My last post ended with the idea that perhaps the effectiveness of nonviolence depends on the existence of a discrepancy between the adversary’s actions and their conscience. If that’s the case, then when there is no discrepancy, nonviolence will have no direct impact. I left off with the question of whether it’s possible to change someone else’s moral code, so that nonviolence can then be used effectively.
I’ve been trying for a few days to write a post that follows up on that question, but, I’ve given up. I admit defeat. Due to a lengthy conversation with my rabbi yesterday, and a Facebook comment by one of my nephews 🙂 , I realized that the amount of reading, thinking, and stressing I’ve been doing about how to make peace happen is not good for me, or my family. What I’ve ended up with is the following:
There are many traits that humans have, and each person falls somewhere along a continuum in each trait. People have a wide range of ability in music, for example. But a person who’s tone deaf and a person with perfect pitch are both fully human. And they’re different. Same for the tendency to hate vs the tendency to love. People who hate really are different in some fundamental way than those who love. But we are all human – i.e. evolutionally equivalent. Each individual is somewhere on a spectrum of tendency to hate. In a society that values tolerance and love, only those who are at the extreme end of the spectrum will end up acting out their hate through violence. There will always be the occasional Eric Harris or Tim McVeigh. But the more a society condones hate, or even encourages it, the more of the spectrum from which people will express their hate through violence. It’s a societal problem, not an individual one. Clearly, the actual human beings themselves weren’t evolutionally different in 1940 Germany than in 1900 Germany. Human evolution doesn’t happen that fast. But changes in society do. And that’s why it’s been such an issue for me these past several years, and especially during the presidential campaigns when I saw constant incitement of hate and fear among the hardcore Republicans.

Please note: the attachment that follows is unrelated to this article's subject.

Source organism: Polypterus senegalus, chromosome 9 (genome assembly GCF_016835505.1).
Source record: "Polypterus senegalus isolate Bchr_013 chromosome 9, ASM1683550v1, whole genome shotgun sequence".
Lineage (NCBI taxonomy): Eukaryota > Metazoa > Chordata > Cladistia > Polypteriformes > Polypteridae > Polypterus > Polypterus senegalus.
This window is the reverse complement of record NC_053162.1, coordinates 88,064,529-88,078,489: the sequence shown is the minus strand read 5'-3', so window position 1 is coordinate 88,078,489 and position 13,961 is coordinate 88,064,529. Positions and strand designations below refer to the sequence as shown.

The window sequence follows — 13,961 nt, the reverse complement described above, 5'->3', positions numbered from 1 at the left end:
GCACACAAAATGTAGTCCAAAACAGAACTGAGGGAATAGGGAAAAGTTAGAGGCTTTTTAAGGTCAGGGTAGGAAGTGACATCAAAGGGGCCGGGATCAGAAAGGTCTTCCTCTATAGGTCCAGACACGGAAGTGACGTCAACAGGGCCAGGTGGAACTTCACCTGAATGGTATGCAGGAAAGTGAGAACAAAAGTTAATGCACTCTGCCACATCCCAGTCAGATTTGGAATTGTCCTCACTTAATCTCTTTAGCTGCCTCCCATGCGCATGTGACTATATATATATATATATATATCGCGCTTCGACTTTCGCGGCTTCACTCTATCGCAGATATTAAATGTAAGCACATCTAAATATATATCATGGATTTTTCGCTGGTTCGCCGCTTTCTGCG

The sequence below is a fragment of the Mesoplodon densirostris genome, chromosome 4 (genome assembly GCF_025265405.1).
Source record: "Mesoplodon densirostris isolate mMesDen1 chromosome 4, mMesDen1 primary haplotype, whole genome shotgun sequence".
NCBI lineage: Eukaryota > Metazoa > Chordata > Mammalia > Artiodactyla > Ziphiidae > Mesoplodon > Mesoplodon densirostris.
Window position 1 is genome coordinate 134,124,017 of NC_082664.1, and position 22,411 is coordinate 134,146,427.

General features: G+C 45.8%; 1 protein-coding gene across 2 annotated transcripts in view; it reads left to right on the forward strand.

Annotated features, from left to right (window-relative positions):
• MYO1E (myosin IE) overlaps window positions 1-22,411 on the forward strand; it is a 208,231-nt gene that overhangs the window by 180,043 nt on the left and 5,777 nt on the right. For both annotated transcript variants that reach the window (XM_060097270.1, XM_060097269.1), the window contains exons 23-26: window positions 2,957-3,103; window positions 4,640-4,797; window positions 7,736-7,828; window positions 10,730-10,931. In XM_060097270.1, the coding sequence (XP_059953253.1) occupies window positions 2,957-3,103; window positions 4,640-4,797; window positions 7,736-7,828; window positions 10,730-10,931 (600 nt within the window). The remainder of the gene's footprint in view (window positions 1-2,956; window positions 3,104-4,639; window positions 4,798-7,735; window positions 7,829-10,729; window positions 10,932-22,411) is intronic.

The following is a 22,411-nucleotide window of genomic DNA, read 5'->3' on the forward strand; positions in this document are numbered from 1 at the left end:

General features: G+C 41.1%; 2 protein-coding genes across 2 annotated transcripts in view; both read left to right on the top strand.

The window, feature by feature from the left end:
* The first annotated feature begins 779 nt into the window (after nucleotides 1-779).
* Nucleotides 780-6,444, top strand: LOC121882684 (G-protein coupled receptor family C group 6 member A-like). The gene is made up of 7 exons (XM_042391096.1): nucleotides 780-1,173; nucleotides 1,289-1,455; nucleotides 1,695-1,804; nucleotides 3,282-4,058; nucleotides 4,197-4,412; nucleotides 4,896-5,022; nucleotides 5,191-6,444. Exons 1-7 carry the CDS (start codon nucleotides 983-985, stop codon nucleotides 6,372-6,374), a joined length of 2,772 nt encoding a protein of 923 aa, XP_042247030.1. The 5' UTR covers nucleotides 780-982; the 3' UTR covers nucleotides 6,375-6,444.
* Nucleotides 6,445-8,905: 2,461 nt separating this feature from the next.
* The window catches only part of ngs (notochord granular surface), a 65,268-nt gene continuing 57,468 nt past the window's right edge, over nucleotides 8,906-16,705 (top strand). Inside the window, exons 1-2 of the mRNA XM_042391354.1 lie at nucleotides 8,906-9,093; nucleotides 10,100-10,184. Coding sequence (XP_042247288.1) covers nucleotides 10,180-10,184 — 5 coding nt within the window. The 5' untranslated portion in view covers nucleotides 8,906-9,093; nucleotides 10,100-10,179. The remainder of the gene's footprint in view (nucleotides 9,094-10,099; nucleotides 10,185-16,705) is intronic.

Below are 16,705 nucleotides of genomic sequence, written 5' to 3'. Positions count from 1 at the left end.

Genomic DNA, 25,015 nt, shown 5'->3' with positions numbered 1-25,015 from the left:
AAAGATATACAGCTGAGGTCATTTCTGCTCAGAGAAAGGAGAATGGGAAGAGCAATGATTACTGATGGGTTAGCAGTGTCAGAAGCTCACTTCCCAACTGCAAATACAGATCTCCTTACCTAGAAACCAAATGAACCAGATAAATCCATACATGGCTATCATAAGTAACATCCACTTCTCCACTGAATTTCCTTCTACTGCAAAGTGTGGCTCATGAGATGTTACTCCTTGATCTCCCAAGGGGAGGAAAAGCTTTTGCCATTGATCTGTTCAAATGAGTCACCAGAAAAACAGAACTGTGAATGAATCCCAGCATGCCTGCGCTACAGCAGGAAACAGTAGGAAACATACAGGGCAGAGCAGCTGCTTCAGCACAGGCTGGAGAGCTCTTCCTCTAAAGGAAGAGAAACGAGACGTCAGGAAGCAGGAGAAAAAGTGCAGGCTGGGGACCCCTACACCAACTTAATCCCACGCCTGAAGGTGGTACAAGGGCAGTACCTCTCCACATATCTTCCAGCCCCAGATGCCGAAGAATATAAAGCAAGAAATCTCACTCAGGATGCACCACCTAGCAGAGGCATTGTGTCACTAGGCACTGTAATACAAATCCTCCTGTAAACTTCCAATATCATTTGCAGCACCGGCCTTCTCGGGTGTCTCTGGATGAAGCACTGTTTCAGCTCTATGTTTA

I’ve also realized, today, that for many people, maybe even most, peace is simply not as important to them as it is to me. I’m pretty far along that spectrum, I guess, and I’ll just have to live with being wired that way — and live with the rest of the people being wired the way they are, as well. But at least I’m no longer as frustrated by it. Sad? Yes. Stressed? Not anymore.